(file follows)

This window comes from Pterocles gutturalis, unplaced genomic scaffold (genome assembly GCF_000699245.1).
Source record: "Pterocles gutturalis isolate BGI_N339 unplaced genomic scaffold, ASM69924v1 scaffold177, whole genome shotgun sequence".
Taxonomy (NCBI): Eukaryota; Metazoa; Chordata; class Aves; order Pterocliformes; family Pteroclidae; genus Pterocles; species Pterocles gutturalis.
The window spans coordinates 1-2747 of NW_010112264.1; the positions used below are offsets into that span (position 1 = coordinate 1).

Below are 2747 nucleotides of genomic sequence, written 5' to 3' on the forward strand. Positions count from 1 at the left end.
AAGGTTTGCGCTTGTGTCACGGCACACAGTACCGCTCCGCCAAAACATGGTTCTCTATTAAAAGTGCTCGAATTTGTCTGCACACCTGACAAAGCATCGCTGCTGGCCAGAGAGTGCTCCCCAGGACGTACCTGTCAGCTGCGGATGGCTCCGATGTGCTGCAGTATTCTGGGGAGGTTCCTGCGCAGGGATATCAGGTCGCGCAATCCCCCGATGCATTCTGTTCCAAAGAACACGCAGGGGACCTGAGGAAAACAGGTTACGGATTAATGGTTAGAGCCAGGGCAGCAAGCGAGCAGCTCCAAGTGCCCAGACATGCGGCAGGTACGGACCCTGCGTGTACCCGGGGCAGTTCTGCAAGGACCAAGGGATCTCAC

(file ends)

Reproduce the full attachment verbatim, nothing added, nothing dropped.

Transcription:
This window comes from Pterocles gutturalis, unplaced genomic scaffold (genome assembly GCF_000699245.1).
Source record: "Pterocles gutturalis isolate BGI_N339 unplaced genomic scaffold, ASM69924v1 scaffold177, whole genome shotgun sequence".
Taxonomy (NCBI): Eukaryota; Metazoa; Chordata; class Aves; order Pterocliformes; family Pteroclidae; genus Pterocles; species Pterocles gutturalis.
The window spans coordinates 1-2747 of NW_010112264.1; the positions used below are offsets into that span (position 1 = coordinate 1).

Below are 2747 nucleotides of genomic sequence, written 5' to 3' on the forward strand. Positions count from 1 at the left end.
AAGGTTTGCGCTTGTGTCACGGCACACAGTACCGCTCCGCCAAAACATGGTTCTCTATTAAAAGTGCTCGAATTTGTCTGCACACCTGACAAAGCATCGCTGCTGGCCAGAGAGTGCTCCCCAGGACGTACCTGTCAGCTGCGGATGGCTCCGATGTGCTGCAGTATTCTGGGGAGGTTCCTGCGCAGGGATATCAGGTCGCGCAATCCCCCGATGCATTCTGTTCCAAAGAACACGCAGGGGACCTGAGGAAAACAGGTTACGGATTAATGGTTAGAGCCAGGGCAGCAAGCGAGCAGCTCCAAGTGCCCAGACATGCGGCAGGTACGGACCCTGCGTGTACCCGGGGCAGTTCTGCAAGGACCAAGGGATCTCAC